Ongoing work by Idaho Fish and Game research biologists on the survival of radio-collared female elk in Idaho shows the role of predators varies across the state.
An update of the ongoing-research recently was presented to the Idaho Fish and Game Commission.
In summary, the research showed that four elk management zones have above 85 percent or better survival, with harvest the primary cause of mortality, and low or medium wolf density. Three zones have 83 to 87 percent survival, with predation the primary cause of mortality, and high wolf density. Two zones have below 82 percent survival, with wolf predation the primary cause of mortality, but one has high wolf density and one very high density.
In the Lolo Elk Management Zone in the Clearwater Region, however, predation, including that by wolves, is responsible for most of the deaths of adult female elk and more than half of the deaths of six-month-old calves. Female elk survival is 75 percent, while normal is 85 to 95 percent, and calf survival from December through the following June is about 73 percent - normal is about 90 percent or better survival.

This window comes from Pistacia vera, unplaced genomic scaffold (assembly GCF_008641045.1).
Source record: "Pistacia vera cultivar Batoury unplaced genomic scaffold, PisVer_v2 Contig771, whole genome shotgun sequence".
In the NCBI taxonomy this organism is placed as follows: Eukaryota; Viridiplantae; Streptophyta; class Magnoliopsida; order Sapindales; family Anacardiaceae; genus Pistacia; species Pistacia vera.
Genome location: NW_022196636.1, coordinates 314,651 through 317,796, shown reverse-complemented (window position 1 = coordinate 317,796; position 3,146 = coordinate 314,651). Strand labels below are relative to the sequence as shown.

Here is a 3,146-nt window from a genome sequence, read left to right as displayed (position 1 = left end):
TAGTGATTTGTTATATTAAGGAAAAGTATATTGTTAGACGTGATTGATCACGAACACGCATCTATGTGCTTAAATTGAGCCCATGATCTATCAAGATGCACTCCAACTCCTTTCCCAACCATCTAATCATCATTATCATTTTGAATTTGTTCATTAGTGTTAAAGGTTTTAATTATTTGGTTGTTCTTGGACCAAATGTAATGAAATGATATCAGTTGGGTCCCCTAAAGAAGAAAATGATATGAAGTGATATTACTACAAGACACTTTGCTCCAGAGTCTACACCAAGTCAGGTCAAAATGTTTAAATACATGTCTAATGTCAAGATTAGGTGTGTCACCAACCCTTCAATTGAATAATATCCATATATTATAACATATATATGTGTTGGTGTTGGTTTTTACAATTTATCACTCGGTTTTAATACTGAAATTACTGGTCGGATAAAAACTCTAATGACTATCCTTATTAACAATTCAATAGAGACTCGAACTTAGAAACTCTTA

An overview of the results now is available on the Fish and Game Web site at: http://fishandgame.idaho.gov/cms/wildlife/manage_issues/ung/elkupdate.cfm.
The ongoing deer and elk survival research project began in January 2005, when Fish and Game biologists captured and put radio collars on more than 400 elk, more than 450 deer and 35 moose to learn how they live and how they die. More animals have been captured and collared since then for a total of more than 670 elk by 2008.
The goal is to learn how changing habitats and expanding wolf populations affect big game animals.
Weed invasion, fire suppression and human development have altered the many habitats that Idaho's deer, elk and moose depend on. And since they were introduced in 1995, wolves in Idaho have expanded to more than 700 individuals statewide.
The research is being conducted in areas where the densities of predators, including black bear, mountain lions and wolves, vary. The results also show that the role of wolves in elk survival varies. In southwestern and eastern parts of Idaho, wolves are responsible for a small part of overall mortality.
They play a larger part in central Idaho.